Death and Grieving Research Paper

Pages: 2 (812 words)  ·  Bibliography Sources: 1  ·  File: .docx  ·  Level: Doctorate  ·  Topic: Death and Dying  (general)

Death and Grieving

Views of death and dying: In the U.S.A. And in a cross-cultural comparison

According to the Centers for Disease control, the top three causes of death in the U.S.A. are heart disease (631,636 per year), cancer (559,888), and cerebrovascular diseases or strokes (137,119). While not all of these cases are preventable, it is clear that many people are not taking basic precautions to at least minimize their risks for these ailments, by maintaining a healthy weight, not smoking, and exercising. Many of these illnesses are also chronic and long-standing in their duration: the difficulty of dealing with someone who is chronically ill can make the process of grieving even more difficult: the anger and resentment of caring for someone who requires constant attention (especially if the illness was preventable) and the guilt of having to entrust that care to others (such as in a hospital, nursing home, or at a hospice) can tear a family apart even before a loved one passes. Of course, witnessing a loved one's sudden death and the inability to say 'good-bye' has its own stresses.

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Different models have been proposed to deal with grief. One of the most popular is Elisabeth Kubler-Ross' Five Stages of Grief progression, which states that grieving unfolds through steps of denial, anger, bargaining, depression and final acceptance. However, this progression is not necessarily culturally universal, and the feelings of denial ('this can't be happening to me') and anger could be viewed as a product of American culture, and its inability to openly and honestly deal with death. Kubler -Ross wrote: "the way that a society or subculture explains death will have a significant impact on the way its members view and experience life" (Kubler -Ross 1975, p. 27). Conversely, America's prioritization of the values choice, autonomy, and individualization has impacted its view of death, despite the fact that death is an inevitable process over which there is often little control.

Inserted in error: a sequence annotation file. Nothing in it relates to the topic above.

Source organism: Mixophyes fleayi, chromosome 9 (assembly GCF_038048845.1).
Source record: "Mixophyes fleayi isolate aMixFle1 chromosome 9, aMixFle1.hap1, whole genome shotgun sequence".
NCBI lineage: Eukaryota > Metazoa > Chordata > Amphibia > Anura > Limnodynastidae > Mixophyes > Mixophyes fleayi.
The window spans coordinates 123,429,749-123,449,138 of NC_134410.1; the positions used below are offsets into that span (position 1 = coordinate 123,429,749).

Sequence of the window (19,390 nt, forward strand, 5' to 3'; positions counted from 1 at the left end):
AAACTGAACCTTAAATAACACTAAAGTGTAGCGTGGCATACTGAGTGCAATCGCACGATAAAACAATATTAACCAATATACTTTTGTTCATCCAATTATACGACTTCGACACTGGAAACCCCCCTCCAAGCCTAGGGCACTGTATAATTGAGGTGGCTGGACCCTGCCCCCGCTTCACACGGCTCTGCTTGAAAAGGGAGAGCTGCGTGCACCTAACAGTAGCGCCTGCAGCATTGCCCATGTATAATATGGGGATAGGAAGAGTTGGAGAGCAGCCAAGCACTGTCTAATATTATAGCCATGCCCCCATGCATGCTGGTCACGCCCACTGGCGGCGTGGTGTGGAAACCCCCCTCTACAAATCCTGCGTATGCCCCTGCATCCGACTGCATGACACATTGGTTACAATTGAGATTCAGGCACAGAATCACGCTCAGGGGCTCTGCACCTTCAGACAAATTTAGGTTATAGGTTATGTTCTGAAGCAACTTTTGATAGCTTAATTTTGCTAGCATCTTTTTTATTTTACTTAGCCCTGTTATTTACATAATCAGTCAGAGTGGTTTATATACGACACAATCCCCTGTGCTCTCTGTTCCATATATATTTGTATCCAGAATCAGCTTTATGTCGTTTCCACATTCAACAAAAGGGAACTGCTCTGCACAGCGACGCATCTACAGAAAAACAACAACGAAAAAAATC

TOPIC: Research Paper on Death and Grieving Assignment

It is important not to judge the intensity of a person's grief based upon their apparent reactions to death, especially if that person comes from a different culture: "Researchers have found greater outward expression of grief and more physiologic reactions among Mexican-American college students compared to Anglo college students and greater grief intensity among Latinos from Puerto Rico who experienced a sudden unexpected death than other Latinos and Anglos…[However, there were no] differences in bereavement for White, Black, and Hispanic adult children whose… [END OF PREVIEW] . . . READ MORE

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Death and Grieving.  (2010, March 12).  Retrieved July 27, 2021, from https://www.essaytown.com/subjects/paper/death-grieving/934226

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"Death and Grieving."  12 March 2010.  Web.  27 July 2021. <https://www.essaytown.com/subjects/paper/death-grieving/934226>.

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"Death and Grieving."  Essaytown.com.  March 12, 2010.  Accessed July 27, 2021.
https://www.essaytown.com/subjects/paper/death-grieving/934226.